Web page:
Apart from making the right noises at the festival circuit, ‘Bhor’ has also received widespread critical acclaim at Cairo International Film Festival, International Film Festival of India (GOA), Indo - Berlin Film Week (Berlin) and Melbourne India Film Festival, Australia. We spoke to the director Kamakhya Narayan Singh, who travelled the world before settling down to make a film that dealt with intrinsic caste dynamics faced by the rat-eating community in India, with a fresh perspective. Excerpts from the interview:
Tell us about the subject of the film ‘Bhor’
The film deals with the community of musahars. Musahars are also known as the rat-eating community of India and are socially excluded, economically deprived, and a politically marginalised community placed at the bottom of the rigid caste system in India. They are mostly found in Bihar, Jharkhand, Uttar Pradesh, and West Bengal. They may not have money or infrastructure, but they are people who lead happy and content lives. That was a really good arena to explore.
A lot of filmmakers end up portraying more of poverty than caste dynamics while handling a story like this. How have you negotiated that path?
In the 1960s-70s films like ‘Do Bigha Zameen’ and ‘Pather Panchali’ showed uninhibited poverty scenes. Those were realistic portraits of rural India and their living conditions made by stalwarts like Bimal Roy and Satyajit Ray. But commercial Hindi cinema is not even close to doing that. In the last 10 years or so, rural India has disappeared from the narrative of popular Hindi cinema and that needs to be brought back. Where are the stories written by Munshi Premchand? This was one of the reasons I decided to take up this subject. Musahars lead minimalist lives, have a small income and a tiny makeshift shelter. Yet, they are happy in life. The caste dynamics also play a huge role here. Whenever we see a film about caste dynamics, one always tends to show clash and suffering. But one can also show aspiration without showing clash. Aspiration brings infighting and struggle. I found that aspirations can also be nurtured without struggle. This is where my film is different.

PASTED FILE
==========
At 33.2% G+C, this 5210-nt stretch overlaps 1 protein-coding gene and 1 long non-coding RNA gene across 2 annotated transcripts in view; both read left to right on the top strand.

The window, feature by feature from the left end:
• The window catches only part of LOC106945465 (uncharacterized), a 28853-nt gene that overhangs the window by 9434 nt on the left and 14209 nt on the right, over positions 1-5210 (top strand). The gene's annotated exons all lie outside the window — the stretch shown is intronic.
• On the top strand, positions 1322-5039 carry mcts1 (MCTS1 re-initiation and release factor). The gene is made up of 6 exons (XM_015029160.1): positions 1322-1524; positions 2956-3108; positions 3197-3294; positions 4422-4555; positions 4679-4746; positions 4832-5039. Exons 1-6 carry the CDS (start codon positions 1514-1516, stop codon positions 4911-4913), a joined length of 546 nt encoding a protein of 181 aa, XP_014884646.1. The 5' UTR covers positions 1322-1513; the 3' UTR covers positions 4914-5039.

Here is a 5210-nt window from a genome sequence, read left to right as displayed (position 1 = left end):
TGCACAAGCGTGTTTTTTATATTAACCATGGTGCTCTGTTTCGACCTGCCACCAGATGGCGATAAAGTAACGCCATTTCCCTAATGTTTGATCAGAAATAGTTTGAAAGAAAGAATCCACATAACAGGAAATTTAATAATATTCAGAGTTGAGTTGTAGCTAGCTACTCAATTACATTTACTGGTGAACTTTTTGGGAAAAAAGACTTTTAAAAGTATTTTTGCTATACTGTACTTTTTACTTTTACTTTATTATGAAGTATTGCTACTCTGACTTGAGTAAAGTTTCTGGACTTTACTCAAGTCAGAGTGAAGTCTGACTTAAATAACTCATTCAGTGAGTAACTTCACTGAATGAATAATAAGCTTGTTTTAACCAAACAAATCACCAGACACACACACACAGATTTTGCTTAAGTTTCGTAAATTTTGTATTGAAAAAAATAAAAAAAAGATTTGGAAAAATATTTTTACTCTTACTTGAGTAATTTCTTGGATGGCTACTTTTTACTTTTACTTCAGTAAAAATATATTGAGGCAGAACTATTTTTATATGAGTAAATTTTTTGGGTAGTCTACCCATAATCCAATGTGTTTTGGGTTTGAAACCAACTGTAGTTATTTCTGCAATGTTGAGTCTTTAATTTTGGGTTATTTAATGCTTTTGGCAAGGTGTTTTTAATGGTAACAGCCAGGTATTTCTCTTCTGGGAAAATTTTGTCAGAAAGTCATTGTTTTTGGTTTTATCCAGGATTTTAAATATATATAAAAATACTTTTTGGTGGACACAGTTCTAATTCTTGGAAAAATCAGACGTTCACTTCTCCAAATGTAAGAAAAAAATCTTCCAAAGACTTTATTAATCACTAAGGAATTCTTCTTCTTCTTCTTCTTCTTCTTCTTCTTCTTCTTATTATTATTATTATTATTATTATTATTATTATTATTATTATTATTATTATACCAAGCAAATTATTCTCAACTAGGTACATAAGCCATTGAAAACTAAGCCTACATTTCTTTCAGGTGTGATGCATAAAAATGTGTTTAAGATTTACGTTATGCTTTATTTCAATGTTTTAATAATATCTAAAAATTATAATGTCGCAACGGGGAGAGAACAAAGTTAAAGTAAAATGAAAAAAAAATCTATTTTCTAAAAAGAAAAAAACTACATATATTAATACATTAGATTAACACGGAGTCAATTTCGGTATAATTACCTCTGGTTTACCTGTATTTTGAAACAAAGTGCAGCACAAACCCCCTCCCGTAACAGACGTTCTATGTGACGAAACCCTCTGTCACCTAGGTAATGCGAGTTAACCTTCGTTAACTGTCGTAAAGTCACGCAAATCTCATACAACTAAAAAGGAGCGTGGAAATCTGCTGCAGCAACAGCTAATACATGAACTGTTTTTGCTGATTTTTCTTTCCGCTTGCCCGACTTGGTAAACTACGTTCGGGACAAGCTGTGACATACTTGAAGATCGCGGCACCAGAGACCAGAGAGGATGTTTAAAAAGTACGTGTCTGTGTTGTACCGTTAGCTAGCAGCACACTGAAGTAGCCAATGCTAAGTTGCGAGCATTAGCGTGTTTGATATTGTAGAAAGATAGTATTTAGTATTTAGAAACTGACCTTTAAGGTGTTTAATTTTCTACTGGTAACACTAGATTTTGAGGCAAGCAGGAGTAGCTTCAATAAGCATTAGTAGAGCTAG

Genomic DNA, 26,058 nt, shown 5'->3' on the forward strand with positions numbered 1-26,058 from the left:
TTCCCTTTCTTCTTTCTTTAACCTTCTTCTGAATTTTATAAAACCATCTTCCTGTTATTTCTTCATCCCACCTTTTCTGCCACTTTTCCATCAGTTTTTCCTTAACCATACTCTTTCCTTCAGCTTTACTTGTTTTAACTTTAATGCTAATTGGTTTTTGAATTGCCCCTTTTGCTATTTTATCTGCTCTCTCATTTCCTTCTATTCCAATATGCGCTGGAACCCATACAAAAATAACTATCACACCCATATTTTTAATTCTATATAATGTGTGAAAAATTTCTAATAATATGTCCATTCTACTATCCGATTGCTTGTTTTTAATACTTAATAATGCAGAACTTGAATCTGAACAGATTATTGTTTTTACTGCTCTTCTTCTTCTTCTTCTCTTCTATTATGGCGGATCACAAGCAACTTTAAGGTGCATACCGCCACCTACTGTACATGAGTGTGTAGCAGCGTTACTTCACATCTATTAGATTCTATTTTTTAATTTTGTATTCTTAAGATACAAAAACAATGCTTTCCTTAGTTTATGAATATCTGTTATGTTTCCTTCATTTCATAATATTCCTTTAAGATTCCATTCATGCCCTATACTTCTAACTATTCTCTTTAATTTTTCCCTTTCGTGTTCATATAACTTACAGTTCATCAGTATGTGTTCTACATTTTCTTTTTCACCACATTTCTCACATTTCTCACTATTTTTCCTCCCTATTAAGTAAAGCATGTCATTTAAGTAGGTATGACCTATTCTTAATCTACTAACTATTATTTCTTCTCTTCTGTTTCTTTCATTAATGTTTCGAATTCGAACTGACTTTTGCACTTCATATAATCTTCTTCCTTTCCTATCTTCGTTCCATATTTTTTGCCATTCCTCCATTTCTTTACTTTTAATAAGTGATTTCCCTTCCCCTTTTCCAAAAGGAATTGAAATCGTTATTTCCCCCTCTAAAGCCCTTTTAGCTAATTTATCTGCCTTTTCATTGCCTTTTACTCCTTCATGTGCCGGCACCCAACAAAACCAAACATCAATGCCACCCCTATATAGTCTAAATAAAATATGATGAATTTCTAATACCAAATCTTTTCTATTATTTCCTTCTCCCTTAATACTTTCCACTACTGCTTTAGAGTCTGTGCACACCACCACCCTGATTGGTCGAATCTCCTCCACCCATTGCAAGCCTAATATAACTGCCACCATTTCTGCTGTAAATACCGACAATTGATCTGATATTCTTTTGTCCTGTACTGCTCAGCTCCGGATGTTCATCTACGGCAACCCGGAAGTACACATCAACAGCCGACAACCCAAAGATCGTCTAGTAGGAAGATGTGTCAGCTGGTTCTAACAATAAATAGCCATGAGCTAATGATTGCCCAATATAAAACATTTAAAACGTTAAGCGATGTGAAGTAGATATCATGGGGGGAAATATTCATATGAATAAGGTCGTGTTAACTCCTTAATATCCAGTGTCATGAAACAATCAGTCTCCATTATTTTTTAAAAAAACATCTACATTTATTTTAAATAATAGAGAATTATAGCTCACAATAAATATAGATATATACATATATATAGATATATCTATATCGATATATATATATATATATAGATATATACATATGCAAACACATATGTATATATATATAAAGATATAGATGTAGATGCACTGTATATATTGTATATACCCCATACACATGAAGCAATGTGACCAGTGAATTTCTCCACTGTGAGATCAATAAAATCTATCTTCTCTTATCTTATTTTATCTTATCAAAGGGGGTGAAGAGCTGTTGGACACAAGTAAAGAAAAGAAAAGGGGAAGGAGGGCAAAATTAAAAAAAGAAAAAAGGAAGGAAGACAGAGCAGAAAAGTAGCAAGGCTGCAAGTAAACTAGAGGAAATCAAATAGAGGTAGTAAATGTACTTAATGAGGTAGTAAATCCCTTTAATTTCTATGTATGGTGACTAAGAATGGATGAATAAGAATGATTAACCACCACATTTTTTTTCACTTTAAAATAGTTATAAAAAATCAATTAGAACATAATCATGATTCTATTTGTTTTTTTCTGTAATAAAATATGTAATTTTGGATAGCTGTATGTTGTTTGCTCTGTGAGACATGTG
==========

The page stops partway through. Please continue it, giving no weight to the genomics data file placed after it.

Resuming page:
Stories based in UP and Bihar seems to have suddenly become 'trendy'...
There is a lot more to the culture of Bihar and Uttar Pradesh than what is depicted in gangster films. My films brings out nuances of that culture, without any clash. For example marriages in rural India are completely different from what we have seen till now. No one shows the true picture. The way people eat, the way they talk is very intrinsic to basic heartland culture. Also, they have a quirky sense of humour something that I have brought to light in my film. Gangster films don’t do justice to that culture, which also has a soft side to it!
As somebody who has grown up in rural areas, do you think the small towns and villages have been portrayed in their true character in Indian, especially in Bollywood?
Small towns yes, but not rural areas. Bollywood has not been able to touch the right nerves in the rural areas. I also feel that the last two generations have not seen original marriages. What we see in Yash Raj and Karan Johar films are richie-rich weddings. I wanted to show how the poor get married in India. That was very important for me as a storyteller. India is a colourful country then why look at it only through a single toned prism?